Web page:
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The Ancient Tradition of Ceramics Found

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The Ancient Tradition of Ceramics Found

in Saga Prefecture

The Ancient Tradition of Ceramics Found in Saga Prefecture

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Japan has a long and successful history of ceramics making. With many refined styles unique to Japan, Japanese ceramics are sought after from everywhere in the world. The island of Kyushu had an important role in the development of this craft, with Saga Prefecture being one of the main gathering points for potters.

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Arita: The Origin of Japanese Porcelain

Earthenware was being produced in Japan as early as the Neolithic era. However, the first Japanese porcelain was made after a Korean potter discovered a rich source of porcelain clay near Arita in Saga Prefecture. This was the starting point for a lot of porcelain-making styles which flourished in the area.

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Early Arita ware was characterized by blue designs on a white background, although it later evolved into colorful enameled drawings. Arita ware caught a lot of attention overseas and was largely exported to Europe. More opulent designs, often making use of Western and Chinese motifs, were catered to the tastes of Europeans and made just for export. The rich decorations made use of bright colors and gold.

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Observing the intricate designs of Arita Ware brings you back to the time when Eastern and Western art met.

Imari: A Shipping Port and a Hidden Kiln

Imari was the port from where porcelains made in Arita and the surrounding areas were shipped to Nagasaki to be exported. Initially, all ware coming from Imari port was known as “Imari ware," even if it was made in Arita. Nowadays Arita and Imari ware are distinguished based on where they're made.

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During the Edo Period (1603-1868), the Nabeshima clan who was ruling over Saga had their personal porcelain produced in Imari. The porcelain was very high-quality and produced by the clan's best potters. To protect their secret techniques, the clan hid their kiln up a mountain in Okawachi. Unlike most Arita ware, which used Chinese themes in their decorations, Nabeshima ware kept their design more traditionally Japanese.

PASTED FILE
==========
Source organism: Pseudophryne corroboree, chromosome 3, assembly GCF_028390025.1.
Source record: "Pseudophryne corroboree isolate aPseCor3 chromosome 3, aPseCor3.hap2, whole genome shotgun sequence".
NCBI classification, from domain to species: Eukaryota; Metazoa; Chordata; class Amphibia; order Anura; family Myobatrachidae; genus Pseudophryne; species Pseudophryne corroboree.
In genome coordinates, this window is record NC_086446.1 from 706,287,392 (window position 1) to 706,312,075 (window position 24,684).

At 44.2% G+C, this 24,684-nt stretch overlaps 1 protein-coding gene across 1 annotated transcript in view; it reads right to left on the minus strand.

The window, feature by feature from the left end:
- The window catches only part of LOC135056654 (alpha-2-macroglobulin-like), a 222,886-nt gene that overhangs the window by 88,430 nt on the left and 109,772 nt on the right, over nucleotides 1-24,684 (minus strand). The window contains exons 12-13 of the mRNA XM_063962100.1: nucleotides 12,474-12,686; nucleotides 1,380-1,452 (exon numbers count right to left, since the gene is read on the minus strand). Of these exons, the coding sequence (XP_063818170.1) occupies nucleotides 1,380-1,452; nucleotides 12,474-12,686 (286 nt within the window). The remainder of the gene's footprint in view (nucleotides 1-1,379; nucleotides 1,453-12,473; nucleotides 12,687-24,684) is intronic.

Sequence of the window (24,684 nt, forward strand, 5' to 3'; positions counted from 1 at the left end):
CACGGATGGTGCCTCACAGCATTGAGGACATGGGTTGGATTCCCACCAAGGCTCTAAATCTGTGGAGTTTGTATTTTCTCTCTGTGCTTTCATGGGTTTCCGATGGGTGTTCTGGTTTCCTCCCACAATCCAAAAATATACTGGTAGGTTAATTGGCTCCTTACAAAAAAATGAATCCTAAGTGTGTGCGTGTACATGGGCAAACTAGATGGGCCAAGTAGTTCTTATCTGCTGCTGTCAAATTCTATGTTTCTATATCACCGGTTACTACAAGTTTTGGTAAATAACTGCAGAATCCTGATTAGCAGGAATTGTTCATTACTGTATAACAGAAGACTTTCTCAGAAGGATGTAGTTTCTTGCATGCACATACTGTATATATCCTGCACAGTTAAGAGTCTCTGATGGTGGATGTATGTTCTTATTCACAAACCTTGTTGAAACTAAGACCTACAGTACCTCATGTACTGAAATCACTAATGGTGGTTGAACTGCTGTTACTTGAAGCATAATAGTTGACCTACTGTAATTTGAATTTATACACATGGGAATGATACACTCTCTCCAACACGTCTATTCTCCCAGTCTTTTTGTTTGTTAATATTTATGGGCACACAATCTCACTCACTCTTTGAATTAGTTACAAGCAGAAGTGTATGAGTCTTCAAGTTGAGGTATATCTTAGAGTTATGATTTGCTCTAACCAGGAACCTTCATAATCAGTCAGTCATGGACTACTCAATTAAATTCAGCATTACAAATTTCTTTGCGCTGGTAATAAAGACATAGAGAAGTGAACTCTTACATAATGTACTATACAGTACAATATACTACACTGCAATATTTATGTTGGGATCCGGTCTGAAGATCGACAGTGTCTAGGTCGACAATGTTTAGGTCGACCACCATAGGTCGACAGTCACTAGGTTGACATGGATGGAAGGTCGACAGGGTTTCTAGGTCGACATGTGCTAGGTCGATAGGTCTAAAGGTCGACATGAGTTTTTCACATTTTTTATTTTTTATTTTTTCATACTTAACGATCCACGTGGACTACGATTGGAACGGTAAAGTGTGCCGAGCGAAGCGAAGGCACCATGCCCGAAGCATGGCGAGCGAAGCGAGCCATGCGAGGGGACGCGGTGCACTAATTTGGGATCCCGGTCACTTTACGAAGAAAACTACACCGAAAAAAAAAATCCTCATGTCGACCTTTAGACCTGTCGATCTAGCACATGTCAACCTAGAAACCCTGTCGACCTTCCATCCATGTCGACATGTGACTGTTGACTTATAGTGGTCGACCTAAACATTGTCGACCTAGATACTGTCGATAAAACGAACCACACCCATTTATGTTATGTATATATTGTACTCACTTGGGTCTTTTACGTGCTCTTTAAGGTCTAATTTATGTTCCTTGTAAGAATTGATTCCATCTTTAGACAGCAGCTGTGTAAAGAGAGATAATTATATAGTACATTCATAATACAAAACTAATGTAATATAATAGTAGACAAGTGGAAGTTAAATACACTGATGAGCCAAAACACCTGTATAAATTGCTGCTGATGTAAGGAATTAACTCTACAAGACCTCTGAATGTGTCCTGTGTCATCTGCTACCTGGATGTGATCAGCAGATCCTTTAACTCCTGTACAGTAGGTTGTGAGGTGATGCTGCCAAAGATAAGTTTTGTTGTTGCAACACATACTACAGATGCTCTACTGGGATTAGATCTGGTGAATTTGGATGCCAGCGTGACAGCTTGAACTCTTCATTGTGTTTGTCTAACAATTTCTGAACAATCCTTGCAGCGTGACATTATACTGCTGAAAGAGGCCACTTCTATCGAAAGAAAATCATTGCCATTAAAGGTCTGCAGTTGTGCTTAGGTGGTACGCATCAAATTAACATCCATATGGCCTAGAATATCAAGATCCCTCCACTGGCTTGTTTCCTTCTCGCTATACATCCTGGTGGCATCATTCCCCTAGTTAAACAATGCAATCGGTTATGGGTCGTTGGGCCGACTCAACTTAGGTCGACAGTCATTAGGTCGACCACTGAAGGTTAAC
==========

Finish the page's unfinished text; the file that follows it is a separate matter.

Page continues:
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Delicate and refined, Imari ware encompasses the beauty of Japanese art.

Karatsu: The Simplicity of Earth Tones

It is said that Karatsu ware started in the 16th century and it is the most produced pottery in western Japan. In contrast to Arita and Imari's ceramics, Karatsu ware is pottery. Its crafts are largely characterized by the colors of earth: brown, gray and black. The decorations, when present, are often very simple. Karatsu ware is made to glorify the food presented on it.

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Originally made for everyday use, Karatsu ware is now among the three top styles of pottery used in tea ceremony. There are many styles of Karatsu ware, like E-Karatsu (painted ware), matara Karatsu (mottled ware), kuro Karatsu (black ware) and muji-Karatsu (plain ware). Simplicity that represents the Japanese spirit is what makes Karatsu ware loved, both in Japan and overseas.

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The no-frills, earthy Karatsu ware holds a special beauty. It feels homely and secure, like the simple clay it is made of.

Nowadays the production of ceramics is still very much alive. Arita, Imari and Karatsu still bear the traces of ancient pottery and ceramics traditions to this day. Visiting the three towns you'll find old kilns and historic buildings along with galleries and shops showcasing old and new crafts. Factory tours, ceramics making lessons and other experiences are also available at many establishments. In every piece of craft, you will find the love of each potter and the connection to the history of Japanese pottery.

Laura Loss

Laura Loss

Laura is a Tokyo-based freelance writer, photographer and translator from northern Italy. She has a passion for craft beer, Japanese traditional instruments and discovering places that are off the beaten path.

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